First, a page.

New Pokémon Snap releases this week, the sequel to a game that launched almost 21 years ago. GamesIndustry.biz decided to take a trip down memory lane with GfK Entertainment, to remind ourselves of the original game's launch.
September 2000. Ah, the memories. Britney Spears was dominating the charts with songs like Oops! I Did It Again and Lucky. Ant & Dec had established themselves as the kings of Saturday morning television. X-Men, Scary Movie and Snatch were ruling the Box Office. And then there was Pokémon. Everywhere.
The hit video game franchise may have launched in Japan in 1996 and in the US in 1998, but it hadn't reached the UK until late 1999, and like the rest of the world, it had taken over.
It was a huge boost for Nintendo, which had been having a tough time in the UK, at least in terms of the home console market. The N64 had reached 1.5 million UK sales, comfortably outmatched by PlayStation's 5.4 million install base. Indeed, the gap would only widen further with the arrival of PS2 and GameCube.
Yet the Game Boy and Pokémon were huge. Within a year, Pokémon Red and Blue had exceeded 550,000 games sold each (GfK Entertainment sales), which was a phenomenal result for the time. Pokémon Yellow, which had arrived in June 2000, was one of the best-selling games of the summer and was fast catching up with Red and Blue. It meant that the Game Boy Color ended 2000 as the country's best-selling games console.
Pokémon Snap was the seventh Pokémon title to be released in less than a year when it arrived on September 15th, joining three Game Boy games (Red, Blue and Yellow), one N64 title (Pokémon Stadium) and two edutainment PC titles (Pokémon Project Studio Red and Blue). It was a photography title, with players having to take images of Pokémon in their natural environment, and using items to create the highest scoring photos.
Snap sold a relatively small 6,500 units at launch, reaching No.9 in that week's charts. But it did finally knock Perfect Dark off the No.1 spot in the N64 Top Ten, a position it had held since it launched in June. It was one of four Pokémon games in the All Formats charts that week, with Yellow ahead of it at No.5 and Blue and Red down at No. 22 and 24 respectively.
Snap had reviewed well enough, but was criticised for its short length and lack of Pokémon to take pictures of. And despite the Pokémon craze, the N64 never enjoyed the same uplift the Game Boy Color did. Indeed, there were a large number of retailers at the time (including now-defunct outlets like Blockbuster, Comet, MVC, Our Price, Staples, Virgin Megastores and Woolworths) who had stopped supporting the N64 significantly, giving priority and shelf space to the other consoles.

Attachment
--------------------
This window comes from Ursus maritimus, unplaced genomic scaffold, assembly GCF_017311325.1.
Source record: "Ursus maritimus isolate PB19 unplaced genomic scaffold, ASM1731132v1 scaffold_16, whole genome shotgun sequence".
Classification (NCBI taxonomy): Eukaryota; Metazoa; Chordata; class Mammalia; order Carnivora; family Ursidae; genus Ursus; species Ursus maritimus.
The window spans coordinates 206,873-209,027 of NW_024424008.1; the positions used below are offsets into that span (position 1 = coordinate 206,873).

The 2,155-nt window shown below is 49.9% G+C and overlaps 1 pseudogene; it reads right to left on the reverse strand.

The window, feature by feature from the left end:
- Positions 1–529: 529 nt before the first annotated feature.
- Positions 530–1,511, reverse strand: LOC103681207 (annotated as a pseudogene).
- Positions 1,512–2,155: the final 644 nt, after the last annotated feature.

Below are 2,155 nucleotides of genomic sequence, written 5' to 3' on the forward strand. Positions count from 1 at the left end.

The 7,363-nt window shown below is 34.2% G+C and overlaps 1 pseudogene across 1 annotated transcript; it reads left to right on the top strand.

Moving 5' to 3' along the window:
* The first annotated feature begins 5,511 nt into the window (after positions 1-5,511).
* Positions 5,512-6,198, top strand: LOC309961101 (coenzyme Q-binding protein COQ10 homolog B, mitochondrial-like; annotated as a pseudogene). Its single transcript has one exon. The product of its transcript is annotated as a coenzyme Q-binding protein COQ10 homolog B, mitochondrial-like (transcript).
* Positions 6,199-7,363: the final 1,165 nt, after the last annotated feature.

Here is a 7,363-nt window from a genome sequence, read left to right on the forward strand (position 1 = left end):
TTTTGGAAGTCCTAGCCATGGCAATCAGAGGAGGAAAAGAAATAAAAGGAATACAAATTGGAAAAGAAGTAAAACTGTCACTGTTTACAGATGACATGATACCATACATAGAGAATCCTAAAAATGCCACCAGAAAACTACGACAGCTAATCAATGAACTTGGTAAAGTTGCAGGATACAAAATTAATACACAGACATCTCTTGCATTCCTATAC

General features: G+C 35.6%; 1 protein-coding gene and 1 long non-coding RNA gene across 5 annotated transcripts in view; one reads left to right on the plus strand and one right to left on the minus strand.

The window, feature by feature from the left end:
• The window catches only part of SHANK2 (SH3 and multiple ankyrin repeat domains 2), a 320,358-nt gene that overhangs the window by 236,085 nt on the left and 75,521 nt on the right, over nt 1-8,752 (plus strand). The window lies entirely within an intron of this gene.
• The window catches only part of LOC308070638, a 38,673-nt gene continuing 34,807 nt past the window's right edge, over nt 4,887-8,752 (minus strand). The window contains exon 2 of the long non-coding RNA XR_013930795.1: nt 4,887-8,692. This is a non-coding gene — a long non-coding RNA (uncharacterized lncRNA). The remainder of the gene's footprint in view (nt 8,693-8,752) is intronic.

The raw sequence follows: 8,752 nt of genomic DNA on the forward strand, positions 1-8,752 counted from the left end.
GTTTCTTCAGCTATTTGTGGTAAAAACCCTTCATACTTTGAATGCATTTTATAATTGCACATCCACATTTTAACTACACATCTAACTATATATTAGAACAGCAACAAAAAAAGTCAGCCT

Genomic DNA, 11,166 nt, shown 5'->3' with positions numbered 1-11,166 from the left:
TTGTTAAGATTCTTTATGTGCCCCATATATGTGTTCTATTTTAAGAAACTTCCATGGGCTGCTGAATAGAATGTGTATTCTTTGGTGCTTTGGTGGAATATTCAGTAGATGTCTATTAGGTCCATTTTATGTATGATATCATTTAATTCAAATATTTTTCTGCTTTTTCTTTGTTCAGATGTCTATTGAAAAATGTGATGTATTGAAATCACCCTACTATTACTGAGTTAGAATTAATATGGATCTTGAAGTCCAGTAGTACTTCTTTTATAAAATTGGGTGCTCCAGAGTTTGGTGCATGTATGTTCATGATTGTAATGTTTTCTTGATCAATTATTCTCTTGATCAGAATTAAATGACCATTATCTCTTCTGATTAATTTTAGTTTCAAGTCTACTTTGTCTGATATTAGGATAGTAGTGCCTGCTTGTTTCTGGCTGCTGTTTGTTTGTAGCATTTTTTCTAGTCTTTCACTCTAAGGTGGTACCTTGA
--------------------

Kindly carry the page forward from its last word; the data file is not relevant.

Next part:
Nevertheless, Snap would go on to sell considerably more copies as the weeks went on, and attracted a cult following amongst Pokémon's core fanbase.
Now, almost 21 years later, the game is getting a sequel. Although the initial Pokémon craze died away, the franchise has remained a major seller in the UK, generating £404 million in boxed game sales since its 1999 debut. Including the PC edutainment products, New Pokémon Snap will be the 92nd boxed Pokémon release in the UK. There were just four N64 games released in the UK based on the IP (Stadium, Stadium 2, Snap and Puzzle League -- Hey You! Pikachu never reached Europe), whereas this will be the tenth physical Pokémon release for Switch.
Switch is an interesting device. Pokémon games have typically sold best on handhelds, with only 11 boxed games released across N64, GameCube, Wii and Wii U (only one game, Pokken, was released physically on Wii U). As a hybrid device, Nintendo has brought together its handheld and home console audiences on Switch. That, coupled with the strong sales of the new console, means that although New Pokémon Snap isn't launching in the middle of a Pokémon craze like its predecessor, it still has good chance of finding a sizeable audience in 2021.
Here is the GfK Top Ten for the week ending September 16th, 2000:
|Last Week||This Week||Title||Platforms|
|New Entry||1||Spider-Man (Activision)||PS1/GBC|
|5||2||Tenchu 2: Birth of Stealth Assassins (Activision)||PS1|
|6||3||The Sims: Livin It Up (EA)||PC|
|New Entry||4||Star Trek Voyager: Elite Force (Activision)||PC|
|2||5||Pokémon Yellow (Nintendo)||GBC|
|19||6||FA Premier League Manager 2001 (EA)|
|4||7||Sydney 2000 (Eidos)||PC, PS1, Dreamcast|
|New Entry||8||Age of Empires 2: Conquerors Expansion (Microsoft)||PC|
|New Entry||9||Pokémon Snap (Nintendo)||N64|
|3||10||Toca World Touring Cars (Codemasters)||PS1|
Here is the GfK N64 Top Ten for the week ending September 16th, 2000:
|Last Week||This Week||Title|
|New Entry||1||Pokémon Snap (Nintendo)|
|1||2||Perfect Dark (Nintendo)|
|3||3||Rugrats Treasure Hunt (THQ)|
|New Entry||4||Pokémon Stadium (Nintendo)|
|18||5||Road Rash 64 (THQ)|
|4||6||Turok 3 (Acclaim)|
|5||7||Turok Rage Wars (Acclaim)|
|12||8||The Legend of Zelda: Ocarina of Time (Nintendo)|
|9||9||Star Wars: Episode 1 Racer (LucasArts)|
|17||10||GoldenEye 007 (Nintendo)|